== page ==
02/13/2012 - One underclass quarterback who did opt for the 2012 draft, but about whom scouts concede they must conduct plenty of due diligence, is Darron Thomas of Oregon. Thomas has very good size (estimated at 6-feet-3, 215 pounds), is regarded as a real leader, and compiled a 23-3 record as a starter for the Ducks. But he primarily played in a "spread" offense, didn't always exhibit the best judgment in the passing game, and lacked some accuracy, despite a strong arm. The decisions of some other underclass prospects to remain in school, along with a lack of senior standouts at the position, could elevate Thomas, perhaps to as high as the third or fourth round. But the truth is that many scouts, while they have seen Thomas play, didn't expect him to be in the draft. Those scouts aren't exactly starting at "square one" in their evaluations of him, but want to assess him more now as an immediate prospect, not a future one. Expect much "pitching" of Thomas, too, to emanate from his agent, Drew Rosenhaus, before the draft. - Len Pasquarelli, The Sports Xchange
Thomas posted eye-popping numbers for the University of Oregon and led the Ducks to a Rose Bowl championship in 2011. His decision to leave school with eligibility remaining was nonetheless a huge surprise because, frankly, he hasn't demonstrated the vision or accuracy to duplicate his collegiate success at the NFL level.
Thomas signed with Oregon as a highly touted prep prospect and saw action as a true freshman, nearly leading the Ducks back from a 24-point fourth-quarter deficit to beat Boise State in 2008. He redshirted in 2009 before emerging as a Second Team All-Pac-10 choice in his first season as a starter, completing 61.5 percent of his passes for 2,881 yards and 30 touchdowns against just nine interceptions.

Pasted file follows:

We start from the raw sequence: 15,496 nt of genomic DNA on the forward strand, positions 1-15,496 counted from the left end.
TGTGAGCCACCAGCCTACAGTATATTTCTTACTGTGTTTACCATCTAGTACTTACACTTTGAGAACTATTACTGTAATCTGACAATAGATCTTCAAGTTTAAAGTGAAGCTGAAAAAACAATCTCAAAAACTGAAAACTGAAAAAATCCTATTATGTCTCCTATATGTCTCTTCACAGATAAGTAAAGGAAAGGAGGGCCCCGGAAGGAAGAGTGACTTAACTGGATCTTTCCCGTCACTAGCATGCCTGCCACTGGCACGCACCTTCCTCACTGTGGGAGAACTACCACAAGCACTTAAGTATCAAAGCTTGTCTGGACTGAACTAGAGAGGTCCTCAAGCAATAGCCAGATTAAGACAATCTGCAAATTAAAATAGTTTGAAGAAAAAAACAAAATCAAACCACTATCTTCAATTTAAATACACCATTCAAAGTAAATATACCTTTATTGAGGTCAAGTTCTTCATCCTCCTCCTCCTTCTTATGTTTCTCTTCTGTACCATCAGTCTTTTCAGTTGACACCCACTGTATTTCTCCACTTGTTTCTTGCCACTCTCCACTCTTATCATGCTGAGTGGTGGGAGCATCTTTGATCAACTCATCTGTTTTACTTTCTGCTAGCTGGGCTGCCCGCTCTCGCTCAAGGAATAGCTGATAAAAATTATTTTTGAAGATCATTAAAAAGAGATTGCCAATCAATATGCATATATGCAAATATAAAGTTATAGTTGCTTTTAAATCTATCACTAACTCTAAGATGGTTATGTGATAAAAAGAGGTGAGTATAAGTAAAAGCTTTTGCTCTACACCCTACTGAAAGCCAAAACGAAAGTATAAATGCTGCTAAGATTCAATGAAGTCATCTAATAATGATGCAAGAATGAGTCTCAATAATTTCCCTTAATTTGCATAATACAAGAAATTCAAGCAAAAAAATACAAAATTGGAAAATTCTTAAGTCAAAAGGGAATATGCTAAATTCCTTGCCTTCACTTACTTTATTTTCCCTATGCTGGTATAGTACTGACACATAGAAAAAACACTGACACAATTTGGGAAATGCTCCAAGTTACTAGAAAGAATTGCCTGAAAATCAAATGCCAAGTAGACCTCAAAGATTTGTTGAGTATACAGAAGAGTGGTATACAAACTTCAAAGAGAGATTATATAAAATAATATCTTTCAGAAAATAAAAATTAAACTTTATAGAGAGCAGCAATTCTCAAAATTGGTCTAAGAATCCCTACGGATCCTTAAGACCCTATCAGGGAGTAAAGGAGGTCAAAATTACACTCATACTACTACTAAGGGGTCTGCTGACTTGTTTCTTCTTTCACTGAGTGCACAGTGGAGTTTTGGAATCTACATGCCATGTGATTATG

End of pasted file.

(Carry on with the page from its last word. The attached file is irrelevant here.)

He was even better as redshirt junior in 2011, completing 62.2 percent of his passes for 2,761 yards and a sparkling 33-7 touchdown-to-interception ratio that ranked among the best in all of college football. However, Thomas' gaudy statistics are less a function of his own talents and more about his fit in a relatively simple spread option offense that took advantage of his athleticism and touch.
Thomas has enough unique traits to warrant draft consideration but is far from a finished product. A team willing to gamble on his upside may find him tempting on the third day of the draft.
Positives: Athletic build with plenty of room for another 10-15 pounds of muscle mass. Possesses an efficient set up and delivery of the football with a clean over the top release. Mobile quarterback who can buy time in the pocket and is a threat to gain yards with his feet. Flashes good accuracy and touch on intermediate routes, especially down the seam. Possesses at least adequate arm strength. Experienced in big games. May be just scratching the surface of his potential.
Negatives: Lanky, almost skinny build more suited to playing wide receiver than quarterback in the NFL. Produced in a relatively simple one-read offense that gave him wide passing lanes and receivers generally running free from defenders. Rarely asked to make NFL-caliber stick throws or take snaps from under center. Stares down his primary option and too often panics when it has been taken away, often resorting to simply tucking the ball and running. Surprised Oregon with his decision to leave with a season of eligibility remaining and was given just a tepid endorsement from head coach Chip Kelly in the school's press release announcing the decision.